The literary nonprofit Read Russia, which seeks to present Russian classics, modern words, and genre fiction to English-speaking audiences, has partnered with Columbia University Press to publish 125 Russian titles into English. Overlook Press was previously attached to the 10-year project. An editorial board will choose the titles and translators. Executive director of Read Russia Peter Kaufman expects the first set to be released by December 2016.
Are publishers really ‘hoodwinking’ academics?
Guardian published the story of an anonymous academic who claimed publishers ‘hoodwinked’ academics to write books unlikely to be widely read. An anonymous publisher explains commission motivation and combats the idea that they are ‘unseemly’.
Why Conference Book Exhibits Persist
The online marketplace may play an important role in the academic publishing arena, but Greg Britton (editorial director of Johns Hopkins University Press) insists that ‘book exhibits persist because they are more than just places to buy a book’. These reasons include acting as a window into an academic discipline’s current state of affairs, a way to determine the impact of a book, and being a public marketplace itself. And, of course, the conference book exhibit is also a way to sell books.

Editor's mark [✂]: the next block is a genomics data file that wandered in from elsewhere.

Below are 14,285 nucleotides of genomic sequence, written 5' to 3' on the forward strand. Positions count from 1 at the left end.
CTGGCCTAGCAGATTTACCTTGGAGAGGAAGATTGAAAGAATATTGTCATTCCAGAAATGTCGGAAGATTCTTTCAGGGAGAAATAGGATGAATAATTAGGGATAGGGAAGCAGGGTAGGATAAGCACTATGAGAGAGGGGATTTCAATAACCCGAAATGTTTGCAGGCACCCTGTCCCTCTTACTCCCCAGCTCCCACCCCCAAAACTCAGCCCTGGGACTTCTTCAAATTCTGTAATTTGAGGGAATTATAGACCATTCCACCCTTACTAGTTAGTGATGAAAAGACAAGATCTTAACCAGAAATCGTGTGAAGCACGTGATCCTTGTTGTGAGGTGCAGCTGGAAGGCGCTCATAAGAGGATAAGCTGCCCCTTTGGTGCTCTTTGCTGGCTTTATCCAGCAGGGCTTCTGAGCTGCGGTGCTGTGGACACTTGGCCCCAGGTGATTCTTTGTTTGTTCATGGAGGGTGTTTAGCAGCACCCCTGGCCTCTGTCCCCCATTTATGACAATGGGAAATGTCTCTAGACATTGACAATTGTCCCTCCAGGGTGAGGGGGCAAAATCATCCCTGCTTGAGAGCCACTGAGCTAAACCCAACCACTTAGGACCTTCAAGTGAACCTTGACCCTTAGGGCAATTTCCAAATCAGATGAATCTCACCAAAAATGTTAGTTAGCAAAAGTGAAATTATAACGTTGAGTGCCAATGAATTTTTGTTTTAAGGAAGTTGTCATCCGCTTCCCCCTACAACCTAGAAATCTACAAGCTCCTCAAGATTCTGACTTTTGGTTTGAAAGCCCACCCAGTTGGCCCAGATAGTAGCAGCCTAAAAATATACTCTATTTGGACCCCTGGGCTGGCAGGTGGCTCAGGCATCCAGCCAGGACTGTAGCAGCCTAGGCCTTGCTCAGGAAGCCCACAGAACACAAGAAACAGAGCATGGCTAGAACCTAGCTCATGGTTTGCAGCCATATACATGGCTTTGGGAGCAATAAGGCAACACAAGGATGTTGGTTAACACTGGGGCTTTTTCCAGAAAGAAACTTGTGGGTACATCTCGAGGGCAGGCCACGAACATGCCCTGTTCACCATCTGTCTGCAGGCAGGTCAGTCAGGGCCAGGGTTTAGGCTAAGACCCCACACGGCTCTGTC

What Is “Publishing” if Even a Library Can Do It?
Hundreds of libraries are engaged in publishing, but few of these libraries have large staffing resources or paid product types. The Scholarly Kitchen posits that library publishing ‘will do everything it is setting out to do except to replace the publishing models that are based on end-user demand’ although there is a possibility of an increased role in future publishing dominated by open access.
Academics: leave your ivory towers and pitch your work to the media
Could academics use a bit of journalism skills to get their points across to wider audiences? Lu Qi of Harvard T H Chan School of Public Health co-authored a headline-grabbing study linking spicy foods to longevity, yet he remains unknown by the public. This article explores the challenges of writing for the public, including first-person writing and speaking in public.
Think. Check. Submit. (How to Have Trust in Your Publisher)
October 1 saw the launch of the “Think. Check. Submit” campaign, which aims to protect researchers from “predatory” publishers. The campaign includes a checklist of what to watch for, including who publishers a journal, if you have read it before, and if your colleagues recognize it.